David Chipperfield Architects: Saint Louis Art Museum
Saint Louis Art Museum by David Chipperfield Architects is home to one of the most comprehensive art collections in the US and is located in the city’s recently restored Forest Park. The original and main building designed by Cass Gilbert was built as one of the exhibition pavilions for the St. Louis World’s Fair, held in 1904. Five years later it became the new home for the city’s art collection and was renamed the City Art Museum.
Significant growth in the collection over recent years, combined with the ever-growing size of contemporary artworks and the need for increased parking provision below ground as part of the park’s restoration, led to a major new commission to improve the museum.
The new building – the East Building – respects the position of the Cass Gilbert original as the focal point in the park, and presents itself as a single-storey pavilion. In its footprint, the pavilion steps out and back in four directions from one point, keeping its visual impact on the immediate surroundings and its wider environment to a minimum.
The pavilion establishes two connections through existing south-east and south-west doorways at this unifying level, respecting the existing axiality. The East Building accommodates the museum’s modern and contemporary art collection, together with temporary exhibition spaces, a new museum shop and a significant dining space.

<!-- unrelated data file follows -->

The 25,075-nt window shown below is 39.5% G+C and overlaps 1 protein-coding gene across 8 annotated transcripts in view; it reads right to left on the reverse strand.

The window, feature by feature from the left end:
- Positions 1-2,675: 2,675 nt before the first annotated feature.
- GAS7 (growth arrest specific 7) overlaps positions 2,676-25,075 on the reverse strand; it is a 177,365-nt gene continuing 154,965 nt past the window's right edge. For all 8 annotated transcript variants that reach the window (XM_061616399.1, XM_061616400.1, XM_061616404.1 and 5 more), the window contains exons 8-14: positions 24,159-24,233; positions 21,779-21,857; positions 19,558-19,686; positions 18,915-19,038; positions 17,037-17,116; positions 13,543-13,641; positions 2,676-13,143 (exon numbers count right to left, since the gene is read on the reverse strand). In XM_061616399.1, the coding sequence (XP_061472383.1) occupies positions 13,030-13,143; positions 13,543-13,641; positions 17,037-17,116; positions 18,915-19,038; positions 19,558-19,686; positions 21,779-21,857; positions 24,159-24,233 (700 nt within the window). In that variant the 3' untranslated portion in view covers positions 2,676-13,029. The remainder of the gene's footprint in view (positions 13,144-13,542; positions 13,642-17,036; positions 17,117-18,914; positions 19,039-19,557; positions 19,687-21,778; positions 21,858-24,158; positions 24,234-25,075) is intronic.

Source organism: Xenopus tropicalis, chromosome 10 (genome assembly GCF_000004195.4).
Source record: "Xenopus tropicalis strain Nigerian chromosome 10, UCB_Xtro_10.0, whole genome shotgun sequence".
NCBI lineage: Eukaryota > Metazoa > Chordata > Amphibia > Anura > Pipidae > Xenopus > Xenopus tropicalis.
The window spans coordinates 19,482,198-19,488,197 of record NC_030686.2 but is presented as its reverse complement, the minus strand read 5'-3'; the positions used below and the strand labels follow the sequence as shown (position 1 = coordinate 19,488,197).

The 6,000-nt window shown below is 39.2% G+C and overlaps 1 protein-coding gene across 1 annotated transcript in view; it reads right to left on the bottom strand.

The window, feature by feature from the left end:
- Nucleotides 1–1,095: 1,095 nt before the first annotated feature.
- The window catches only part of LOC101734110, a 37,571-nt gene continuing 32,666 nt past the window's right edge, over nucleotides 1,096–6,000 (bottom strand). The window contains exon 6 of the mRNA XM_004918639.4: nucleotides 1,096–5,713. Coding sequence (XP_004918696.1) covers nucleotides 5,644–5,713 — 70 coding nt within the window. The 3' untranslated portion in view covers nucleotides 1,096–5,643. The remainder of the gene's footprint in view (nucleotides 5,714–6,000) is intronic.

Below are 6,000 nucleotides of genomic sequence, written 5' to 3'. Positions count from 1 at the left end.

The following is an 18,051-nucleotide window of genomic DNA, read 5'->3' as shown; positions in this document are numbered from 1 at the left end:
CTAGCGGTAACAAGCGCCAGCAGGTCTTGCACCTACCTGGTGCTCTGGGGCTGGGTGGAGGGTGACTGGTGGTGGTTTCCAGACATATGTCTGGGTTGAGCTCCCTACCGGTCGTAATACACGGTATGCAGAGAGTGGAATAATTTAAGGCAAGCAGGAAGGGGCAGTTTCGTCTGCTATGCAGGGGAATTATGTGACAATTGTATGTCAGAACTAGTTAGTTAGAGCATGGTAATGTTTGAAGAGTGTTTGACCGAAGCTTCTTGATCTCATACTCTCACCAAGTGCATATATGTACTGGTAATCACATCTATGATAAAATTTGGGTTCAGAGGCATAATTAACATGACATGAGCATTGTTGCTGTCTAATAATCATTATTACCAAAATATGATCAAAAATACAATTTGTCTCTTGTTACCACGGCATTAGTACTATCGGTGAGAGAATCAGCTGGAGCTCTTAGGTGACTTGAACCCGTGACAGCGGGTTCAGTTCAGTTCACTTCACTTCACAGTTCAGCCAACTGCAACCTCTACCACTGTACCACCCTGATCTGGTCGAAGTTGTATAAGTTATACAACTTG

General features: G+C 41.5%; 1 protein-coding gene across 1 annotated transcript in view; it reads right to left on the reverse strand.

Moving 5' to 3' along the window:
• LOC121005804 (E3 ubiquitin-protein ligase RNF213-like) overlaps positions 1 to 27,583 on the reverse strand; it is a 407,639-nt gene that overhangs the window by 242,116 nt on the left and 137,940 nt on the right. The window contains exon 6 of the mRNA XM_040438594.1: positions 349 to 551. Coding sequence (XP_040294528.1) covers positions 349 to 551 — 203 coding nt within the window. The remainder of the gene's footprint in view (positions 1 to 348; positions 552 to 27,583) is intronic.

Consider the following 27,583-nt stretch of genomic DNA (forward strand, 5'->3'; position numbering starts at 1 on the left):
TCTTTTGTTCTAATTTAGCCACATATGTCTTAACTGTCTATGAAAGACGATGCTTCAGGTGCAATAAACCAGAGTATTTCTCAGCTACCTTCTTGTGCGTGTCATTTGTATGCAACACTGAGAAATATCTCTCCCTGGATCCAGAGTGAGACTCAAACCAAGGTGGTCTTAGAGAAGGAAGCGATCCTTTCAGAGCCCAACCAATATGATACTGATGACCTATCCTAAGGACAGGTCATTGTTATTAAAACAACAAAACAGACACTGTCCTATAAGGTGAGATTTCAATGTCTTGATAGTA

Four large floor-to-ceiling windows provide views towards the Grand Basin, the park and the newly landscaped garden. This landscaping is an important aspect of the project and features a new arrival, a forecourt and sculpture gardens that blend into Forest Park. The façades are panelled with dark concrete containing local aggregates that are cast and polished on site, lending the pavilion a solid presence among the trees.
The pavilion is topped with a concrete coffered ceiling spanning the entire space. In addition to its role as a structural grid, it modulates and filters daylight into the spaces. The system works as a result of the depth and colour of the coffers and the layering of materials in between: translucent glass on top and a multi-layered light diffuser below.
Images courtesy of David Chipperfield Architects